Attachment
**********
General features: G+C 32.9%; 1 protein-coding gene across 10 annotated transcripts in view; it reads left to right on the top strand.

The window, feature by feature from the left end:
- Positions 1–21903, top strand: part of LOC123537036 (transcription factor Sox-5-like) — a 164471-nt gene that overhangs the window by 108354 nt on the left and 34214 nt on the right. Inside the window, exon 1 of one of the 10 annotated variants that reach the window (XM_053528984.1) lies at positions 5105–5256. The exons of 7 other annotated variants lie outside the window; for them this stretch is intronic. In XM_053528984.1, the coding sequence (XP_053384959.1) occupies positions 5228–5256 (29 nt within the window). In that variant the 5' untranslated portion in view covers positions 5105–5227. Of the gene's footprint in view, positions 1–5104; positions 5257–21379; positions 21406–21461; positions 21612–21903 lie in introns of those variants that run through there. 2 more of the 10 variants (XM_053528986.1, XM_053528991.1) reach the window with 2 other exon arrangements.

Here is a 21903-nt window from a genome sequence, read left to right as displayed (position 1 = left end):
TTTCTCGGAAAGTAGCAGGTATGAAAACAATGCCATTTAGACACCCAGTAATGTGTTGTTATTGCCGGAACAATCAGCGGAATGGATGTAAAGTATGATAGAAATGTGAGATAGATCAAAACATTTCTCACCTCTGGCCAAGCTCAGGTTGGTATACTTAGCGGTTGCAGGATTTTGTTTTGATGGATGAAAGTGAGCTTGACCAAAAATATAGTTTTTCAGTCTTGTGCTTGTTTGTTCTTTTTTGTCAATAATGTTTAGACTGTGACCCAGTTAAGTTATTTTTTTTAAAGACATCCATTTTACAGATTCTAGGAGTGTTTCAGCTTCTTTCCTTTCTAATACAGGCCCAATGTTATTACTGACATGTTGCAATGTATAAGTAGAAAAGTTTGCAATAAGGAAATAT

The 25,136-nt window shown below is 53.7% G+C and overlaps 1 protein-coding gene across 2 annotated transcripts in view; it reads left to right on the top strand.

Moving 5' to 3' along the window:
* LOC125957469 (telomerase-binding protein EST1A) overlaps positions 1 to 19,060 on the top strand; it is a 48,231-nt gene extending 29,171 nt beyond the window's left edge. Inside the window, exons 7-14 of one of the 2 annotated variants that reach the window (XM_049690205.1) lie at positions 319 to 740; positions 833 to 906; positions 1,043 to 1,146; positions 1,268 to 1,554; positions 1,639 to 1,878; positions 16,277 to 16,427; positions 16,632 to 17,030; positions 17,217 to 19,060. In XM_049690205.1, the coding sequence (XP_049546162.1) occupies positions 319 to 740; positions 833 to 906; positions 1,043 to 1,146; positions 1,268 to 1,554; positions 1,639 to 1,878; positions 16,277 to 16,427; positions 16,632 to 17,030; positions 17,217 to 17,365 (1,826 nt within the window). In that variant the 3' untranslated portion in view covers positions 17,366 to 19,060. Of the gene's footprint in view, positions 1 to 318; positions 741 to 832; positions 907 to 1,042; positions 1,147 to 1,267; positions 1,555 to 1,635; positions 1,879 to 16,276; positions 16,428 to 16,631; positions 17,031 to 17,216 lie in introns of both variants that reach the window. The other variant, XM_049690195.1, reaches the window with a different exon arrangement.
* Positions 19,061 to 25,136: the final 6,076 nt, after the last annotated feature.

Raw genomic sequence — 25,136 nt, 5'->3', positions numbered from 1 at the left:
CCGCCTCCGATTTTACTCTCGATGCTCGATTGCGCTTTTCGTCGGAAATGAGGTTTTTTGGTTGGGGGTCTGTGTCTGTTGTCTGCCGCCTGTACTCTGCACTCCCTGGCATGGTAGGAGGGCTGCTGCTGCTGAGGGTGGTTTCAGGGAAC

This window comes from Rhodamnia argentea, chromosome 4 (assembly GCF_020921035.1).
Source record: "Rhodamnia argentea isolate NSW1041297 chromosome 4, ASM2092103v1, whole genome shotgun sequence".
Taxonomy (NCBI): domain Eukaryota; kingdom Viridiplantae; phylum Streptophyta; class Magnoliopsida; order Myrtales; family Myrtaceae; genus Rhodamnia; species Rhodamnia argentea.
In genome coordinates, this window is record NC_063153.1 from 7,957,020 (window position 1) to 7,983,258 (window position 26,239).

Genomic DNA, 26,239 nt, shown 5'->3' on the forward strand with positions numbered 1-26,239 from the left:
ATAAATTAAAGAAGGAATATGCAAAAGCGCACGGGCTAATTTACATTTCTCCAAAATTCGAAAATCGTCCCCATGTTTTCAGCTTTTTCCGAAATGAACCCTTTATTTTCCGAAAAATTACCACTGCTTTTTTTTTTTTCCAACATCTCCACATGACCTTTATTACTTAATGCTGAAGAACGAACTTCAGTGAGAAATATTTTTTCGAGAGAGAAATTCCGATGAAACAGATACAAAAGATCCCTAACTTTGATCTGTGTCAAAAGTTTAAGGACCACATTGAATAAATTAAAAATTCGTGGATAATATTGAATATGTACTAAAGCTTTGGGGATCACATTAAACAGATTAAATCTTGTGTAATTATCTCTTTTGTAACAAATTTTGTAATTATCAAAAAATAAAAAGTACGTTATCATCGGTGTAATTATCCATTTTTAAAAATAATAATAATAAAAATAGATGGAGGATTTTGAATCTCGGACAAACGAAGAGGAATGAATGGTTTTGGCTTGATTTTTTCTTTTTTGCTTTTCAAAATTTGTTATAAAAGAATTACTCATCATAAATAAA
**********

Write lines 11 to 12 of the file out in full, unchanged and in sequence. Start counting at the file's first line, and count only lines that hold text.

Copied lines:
CCGCCTCCGATTTTACTCTCGATGCTCGATTGCGCTTTTCGTCGGAAATGAGGTTTTTTGGTTGGGGGTCTGTGTCTGTTGTCTGCCGCCTGTACTCTGCACTCCCTGGCATGGTAGGAGGGCTGCTGCTGCTGAGGGTGGTTTCAGGGAAC

This window comes from Rhodamnia argentea, chromosome 4 (assembly GCF_020921035.1).